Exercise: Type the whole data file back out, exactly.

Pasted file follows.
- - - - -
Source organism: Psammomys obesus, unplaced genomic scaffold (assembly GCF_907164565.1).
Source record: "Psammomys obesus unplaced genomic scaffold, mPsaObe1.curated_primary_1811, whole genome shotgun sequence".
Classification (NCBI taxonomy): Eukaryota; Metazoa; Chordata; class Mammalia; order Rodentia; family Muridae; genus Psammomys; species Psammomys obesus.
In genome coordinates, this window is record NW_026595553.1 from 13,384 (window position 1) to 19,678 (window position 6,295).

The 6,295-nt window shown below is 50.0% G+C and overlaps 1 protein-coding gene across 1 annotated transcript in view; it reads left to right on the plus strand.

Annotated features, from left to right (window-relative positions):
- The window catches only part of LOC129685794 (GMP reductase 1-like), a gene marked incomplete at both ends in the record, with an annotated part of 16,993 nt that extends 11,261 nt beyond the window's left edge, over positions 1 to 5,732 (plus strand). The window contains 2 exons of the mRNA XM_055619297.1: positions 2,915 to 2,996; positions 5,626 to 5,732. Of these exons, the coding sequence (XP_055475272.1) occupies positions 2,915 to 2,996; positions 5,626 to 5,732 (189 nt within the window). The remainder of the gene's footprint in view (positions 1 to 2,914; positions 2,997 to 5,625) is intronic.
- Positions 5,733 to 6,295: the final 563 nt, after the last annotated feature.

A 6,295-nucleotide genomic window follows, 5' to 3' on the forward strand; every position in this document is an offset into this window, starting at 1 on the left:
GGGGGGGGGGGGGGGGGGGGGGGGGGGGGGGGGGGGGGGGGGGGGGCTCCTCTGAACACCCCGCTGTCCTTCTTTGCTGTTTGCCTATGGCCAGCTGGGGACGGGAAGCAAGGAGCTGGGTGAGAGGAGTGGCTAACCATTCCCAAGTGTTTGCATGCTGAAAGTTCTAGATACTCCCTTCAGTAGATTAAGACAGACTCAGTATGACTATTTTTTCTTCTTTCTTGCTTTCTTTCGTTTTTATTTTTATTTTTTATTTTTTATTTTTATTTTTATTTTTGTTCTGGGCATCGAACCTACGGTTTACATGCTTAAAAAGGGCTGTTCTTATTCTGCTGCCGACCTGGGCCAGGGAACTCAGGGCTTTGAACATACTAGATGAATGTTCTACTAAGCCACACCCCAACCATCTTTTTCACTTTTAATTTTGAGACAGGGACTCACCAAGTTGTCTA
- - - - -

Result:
Source organism: Psammomys obesus, unplaced genomic scaffold (assembly GCF_907164565.1).
Source record: "Psammomys obesus unplaced genomic scaffold, mPsaObe1.curated_primary_1811, whole genome shotgun sequence".
Classification (NCBI taxonomy): Eukaryota; Metazoa; Chordata; class Mammalia; order Rodentia; family Muridae; genus Psammomys; species Psammomys obesus.
In genome coordinates, this window is record NW_026595553.1 from 13,384 (window position 1) to 19,678 (window position 6,295).

The 6,295-nt window shown below is 50.0% G+C and overlaps 1 protein-coding gene across 1 annotated transcript in view; it reads left to right on the plus strand.

Annotated features, from left to right (window-relative positions):
- The window catches only part of LOC129685794 (GMP reductase 1-like), a gene marked incomplete at both ends in the record, with an annotated part of 16,993 nt that extends 11,261 nt beyond the window's left edge, over positions 1 to 5,732 (plus strand). The window contains 2 exons of the mRNA XM_055619297.1: positions 2,915 to 2,996; positions 5,626 to 5,732. Of these exons, the coding sequence (XP_055475272.1) occupies positions 2,915 to 2,996; positions 5,626 to 5,732 (189 nt within the window). The remainder of the gene's footprint in view (positions 1 to 2,914; positions 2,997 to 5,625) is intronic.
- Positions 5,733 to 6,295: the final 563 nt, after the last annotated feature.

A 6,295-nucleotide genomic window follows, 5' to 3' on the forward strand; every position in this document is an offset into this window, starting at 1 on the left:
GGGGGGGGGGGGGGGGGGGGGGGGGGGGGGGGGGGGGGGGGGGGGGCTCCTCTGAACACCCCGCTGTCCTTCTTTGCTGTTTGCCTATGGCCAGCTGGGGACGGGAAGCAAGGAGCTGGGTGAGAGGAGTGGCTAACCATTCCCAAGTGTTTGCATGCTGAAAGTTCTAGATACTCCCTTCAGTAGATTAAGACAGACTCAGTATGACTATTTTTTCTTCTTTCTTGCTTTCTTTCGTTTTTATTTTTATTTTTTATTTTTTATTTTTATTTTTATTTTTGTTCTGGGCATCGAACCTACGGTTTACATGCTTAAAAAGGGCTGTTCTTATTCTGCTGCCGACCTGGGCCAGGGAACTCAGGGCTTTGAACATACTAGATGAATGTTCTACTAAGCCACACCCCAACCATCTTTTTCACTTTTAATTTTGAGACAGGGACTCACCAAGTTGTCTA